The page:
I know, I know. This has already been reviewed by Ron (here) and Mark (here). I was looking for a good fiction book to break the monotony of my usual non-fiction preference, and this book came pretty highly recommended by these gentlemen so I thought I’d give it a try.
Unlike the two previously mentioned men however, I was born in the 80’s.. 1989. So I actually grew up in the 90’s. Both Ron and Mark touted how this book was a “journey back to the 1980s.” I must admit, most of the culture references did go over my head. I’ve never played Adventureland, I didn’t even know what Wargames was, I found out who Rush was 2 years ago… Many of you are crucifying me at this moment, but whatever. So I did not appreciate the nostalgia quite as much as others might.
“Player” is about a multi-billionaire software giant who suddenly dies, leaving behind his fortune to whoever first can find his hidden “easter egg” within the game he created (called “OASIS”). The world, in 2044, is run down and struggling to cope with mass hunger. People once drove cars regularly until natural resources once abundant came crashing to a halt. People live in massive project-like complexes near major cities where drugs and crime rule the streets. Queue a highschool boy from Oklahoma City who is a total geek. He spends hours playing in the virtual world of OASIS as an escape from reality. He joins an elite group of hunters called “gunters” who live solely to find the egg and the massive fortune that goes along with it. There also is an evil corporation pooling massive amounts of precious resources into finding the egg by cheating, who colloquially become known as “Sixers.”
Along the way, our boy (named Wade in the real world, Parzial in the virtual) meets new friends, falls in love, finds clues to the mystery, and eventually goes on to become very successful.
I don’t want to reveal much more without giving away the end. But here are some impressions:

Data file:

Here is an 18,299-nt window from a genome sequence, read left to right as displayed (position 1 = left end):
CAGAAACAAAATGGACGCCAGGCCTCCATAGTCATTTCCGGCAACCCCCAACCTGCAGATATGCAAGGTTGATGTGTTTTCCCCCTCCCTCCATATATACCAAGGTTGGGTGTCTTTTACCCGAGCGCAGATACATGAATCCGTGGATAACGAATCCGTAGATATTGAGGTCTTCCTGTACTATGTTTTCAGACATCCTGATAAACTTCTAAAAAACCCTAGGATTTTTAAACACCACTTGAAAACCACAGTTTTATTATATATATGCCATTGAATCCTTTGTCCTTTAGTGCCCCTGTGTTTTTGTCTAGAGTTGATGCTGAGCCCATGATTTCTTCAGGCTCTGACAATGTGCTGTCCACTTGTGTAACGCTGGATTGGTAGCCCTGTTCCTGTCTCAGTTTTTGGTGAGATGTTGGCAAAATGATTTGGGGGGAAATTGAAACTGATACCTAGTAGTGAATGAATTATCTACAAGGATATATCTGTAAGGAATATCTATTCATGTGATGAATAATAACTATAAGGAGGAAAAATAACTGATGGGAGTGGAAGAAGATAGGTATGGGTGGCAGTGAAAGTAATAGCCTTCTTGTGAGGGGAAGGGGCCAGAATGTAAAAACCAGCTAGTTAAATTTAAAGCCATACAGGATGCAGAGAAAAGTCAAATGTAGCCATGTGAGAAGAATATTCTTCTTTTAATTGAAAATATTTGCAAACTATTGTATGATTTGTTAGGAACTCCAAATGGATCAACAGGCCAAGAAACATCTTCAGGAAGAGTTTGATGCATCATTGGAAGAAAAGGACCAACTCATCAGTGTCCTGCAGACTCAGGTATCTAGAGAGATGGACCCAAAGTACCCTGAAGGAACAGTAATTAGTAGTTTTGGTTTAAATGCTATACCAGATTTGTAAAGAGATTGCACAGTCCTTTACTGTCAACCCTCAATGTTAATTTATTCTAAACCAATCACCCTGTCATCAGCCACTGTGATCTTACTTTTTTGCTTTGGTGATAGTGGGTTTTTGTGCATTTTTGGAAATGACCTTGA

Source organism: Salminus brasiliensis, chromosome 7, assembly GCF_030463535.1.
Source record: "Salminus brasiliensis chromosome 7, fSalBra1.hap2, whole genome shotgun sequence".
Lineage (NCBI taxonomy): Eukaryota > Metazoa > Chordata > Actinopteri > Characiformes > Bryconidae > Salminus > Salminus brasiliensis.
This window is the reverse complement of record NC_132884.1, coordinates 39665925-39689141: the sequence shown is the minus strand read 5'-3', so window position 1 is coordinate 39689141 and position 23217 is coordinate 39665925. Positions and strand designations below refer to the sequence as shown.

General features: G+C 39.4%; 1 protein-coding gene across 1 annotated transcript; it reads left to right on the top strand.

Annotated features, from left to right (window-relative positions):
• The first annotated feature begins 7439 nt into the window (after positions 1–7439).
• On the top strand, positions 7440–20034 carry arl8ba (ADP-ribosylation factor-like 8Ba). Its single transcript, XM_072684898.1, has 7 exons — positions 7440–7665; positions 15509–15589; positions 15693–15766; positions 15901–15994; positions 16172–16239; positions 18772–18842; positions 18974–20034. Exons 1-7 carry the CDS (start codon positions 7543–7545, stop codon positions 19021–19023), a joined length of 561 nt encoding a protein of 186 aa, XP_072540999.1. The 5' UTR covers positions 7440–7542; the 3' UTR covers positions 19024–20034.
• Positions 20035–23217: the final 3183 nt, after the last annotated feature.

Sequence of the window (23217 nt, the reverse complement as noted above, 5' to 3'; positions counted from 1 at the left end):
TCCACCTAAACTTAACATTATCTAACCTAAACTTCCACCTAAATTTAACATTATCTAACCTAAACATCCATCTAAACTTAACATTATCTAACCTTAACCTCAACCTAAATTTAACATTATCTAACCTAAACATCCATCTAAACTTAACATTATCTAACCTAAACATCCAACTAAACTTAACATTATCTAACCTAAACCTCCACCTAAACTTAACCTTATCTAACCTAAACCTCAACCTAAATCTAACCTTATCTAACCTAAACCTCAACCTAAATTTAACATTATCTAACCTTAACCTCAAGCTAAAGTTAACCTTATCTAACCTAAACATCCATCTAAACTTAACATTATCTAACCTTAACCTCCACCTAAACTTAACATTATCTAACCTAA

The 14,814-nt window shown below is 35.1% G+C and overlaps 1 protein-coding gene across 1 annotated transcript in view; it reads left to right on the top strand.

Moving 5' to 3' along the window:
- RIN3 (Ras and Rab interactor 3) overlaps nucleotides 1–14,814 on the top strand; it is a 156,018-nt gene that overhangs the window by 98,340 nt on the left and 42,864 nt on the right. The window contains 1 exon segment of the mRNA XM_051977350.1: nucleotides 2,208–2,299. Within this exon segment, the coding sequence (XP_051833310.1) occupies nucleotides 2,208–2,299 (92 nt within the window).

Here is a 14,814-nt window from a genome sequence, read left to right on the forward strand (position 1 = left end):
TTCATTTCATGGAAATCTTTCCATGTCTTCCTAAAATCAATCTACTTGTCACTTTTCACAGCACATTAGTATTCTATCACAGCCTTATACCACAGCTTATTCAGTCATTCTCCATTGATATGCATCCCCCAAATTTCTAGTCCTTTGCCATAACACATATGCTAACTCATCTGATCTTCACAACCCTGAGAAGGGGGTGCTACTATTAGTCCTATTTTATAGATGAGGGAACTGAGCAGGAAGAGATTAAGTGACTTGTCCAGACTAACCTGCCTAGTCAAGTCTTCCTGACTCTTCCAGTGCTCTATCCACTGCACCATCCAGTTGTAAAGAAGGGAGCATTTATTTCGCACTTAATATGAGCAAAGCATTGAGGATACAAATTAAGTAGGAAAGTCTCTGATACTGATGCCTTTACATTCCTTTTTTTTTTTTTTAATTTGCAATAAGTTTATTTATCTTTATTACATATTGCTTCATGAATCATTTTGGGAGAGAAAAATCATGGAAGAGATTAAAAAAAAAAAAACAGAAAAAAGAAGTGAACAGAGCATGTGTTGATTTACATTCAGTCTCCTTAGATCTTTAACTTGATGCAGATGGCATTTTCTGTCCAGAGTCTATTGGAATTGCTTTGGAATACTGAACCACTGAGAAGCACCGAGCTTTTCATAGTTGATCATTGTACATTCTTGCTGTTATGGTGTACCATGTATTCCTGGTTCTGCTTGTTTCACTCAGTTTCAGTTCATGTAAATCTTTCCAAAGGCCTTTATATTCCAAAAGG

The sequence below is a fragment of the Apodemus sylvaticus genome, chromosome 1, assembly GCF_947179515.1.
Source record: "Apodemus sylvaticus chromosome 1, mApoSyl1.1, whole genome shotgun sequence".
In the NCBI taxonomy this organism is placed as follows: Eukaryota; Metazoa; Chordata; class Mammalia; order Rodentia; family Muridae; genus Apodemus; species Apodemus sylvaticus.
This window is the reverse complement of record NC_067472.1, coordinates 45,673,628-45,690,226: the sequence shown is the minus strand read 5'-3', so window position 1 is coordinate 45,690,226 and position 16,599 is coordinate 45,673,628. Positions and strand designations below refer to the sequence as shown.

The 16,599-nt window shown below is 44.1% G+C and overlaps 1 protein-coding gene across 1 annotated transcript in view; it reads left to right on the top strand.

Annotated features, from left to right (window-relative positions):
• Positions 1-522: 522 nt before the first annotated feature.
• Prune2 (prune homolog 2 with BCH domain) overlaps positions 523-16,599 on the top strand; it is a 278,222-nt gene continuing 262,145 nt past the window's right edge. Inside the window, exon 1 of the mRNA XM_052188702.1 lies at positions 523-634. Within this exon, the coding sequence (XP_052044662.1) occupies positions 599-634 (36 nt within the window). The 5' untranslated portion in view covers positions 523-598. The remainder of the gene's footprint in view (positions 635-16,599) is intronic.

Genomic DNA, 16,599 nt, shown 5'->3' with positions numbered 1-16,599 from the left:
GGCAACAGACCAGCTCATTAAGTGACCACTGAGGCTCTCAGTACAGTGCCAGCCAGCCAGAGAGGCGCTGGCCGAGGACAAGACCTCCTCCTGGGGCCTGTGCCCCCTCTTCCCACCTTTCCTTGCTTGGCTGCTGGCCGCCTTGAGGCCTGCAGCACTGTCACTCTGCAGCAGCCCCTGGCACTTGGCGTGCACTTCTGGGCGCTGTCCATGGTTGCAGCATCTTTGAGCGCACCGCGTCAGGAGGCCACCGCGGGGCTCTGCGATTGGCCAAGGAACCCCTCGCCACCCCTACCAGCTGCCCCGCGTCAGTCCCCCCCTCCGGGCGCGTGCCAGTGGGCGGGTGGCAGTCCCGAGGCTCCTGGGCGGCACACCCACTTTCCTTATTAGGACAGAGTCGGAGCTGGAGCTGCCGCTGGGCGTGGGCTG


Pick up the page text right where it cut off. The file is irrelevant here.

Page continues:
1) I agree with both Ron and Mark that the writing, at times, is just atrocious. I’ll give you a brief example:
“Great,” Art3mis said, throwing up her hands. “Good for you guys. You were all prepared in advance. I’m so happy for you. Bravo.” She gave us all a sarcastic golf clap, which made everyone laugh. “Now, can we adjourn the Mutual Admiration Society and get back to the topic at hand?”
“Sure,” Aech said, smiling. “What was the topic at hand?”
“The Sixers?” Art3mis offered.
“Right! Of course!”
2) I think this book points to a theme that runs throughout of losing ourselves in a virtual world. I personally have not played many video games since I got out of high school. But I was once drawn into them pretty heavily when I was younger. It was an escapist fantasy: you could be entertained for hours by clicking a mouse or fondling a controller. The warning here is that reality is a lot better than fantasy. I’ll give another brief example:
In the OASIS, the fat could become thin, the ugly could become beautiful, and the shy, extroverted. Or vice versa. You could change your name, age, sex, race, height, weight, voice, hair color, and bone structure. Or you could cease being human altogether, and become an elf, ogre, alien, or any other creature from literature, movies, or mythology.
On the one hand, I can see the appeal of this. The imagination is really a beautiful thing. But we can’t let the imagination rule our world so that we become so detached we lose ourselves in the process. I think this is a bigger warning to my generation than Ron and Mark’s. In the book, Wade can’t even talk to girls because he’s so anti-social. He spends weeks and perhaps months not even leaving his house all to escape the “real world.” This is crippling our generation in the sense that boys in their early and late 20’s are.. well. Boys. Sometime we will have to put the game consoles and computers down and grow up.
Nonetheless, I did find this book engaging and gripping. I finished it in a couple of hours and was really quite addicted to it. So it’s a good, easy read with some important undertones of where are culture may be going.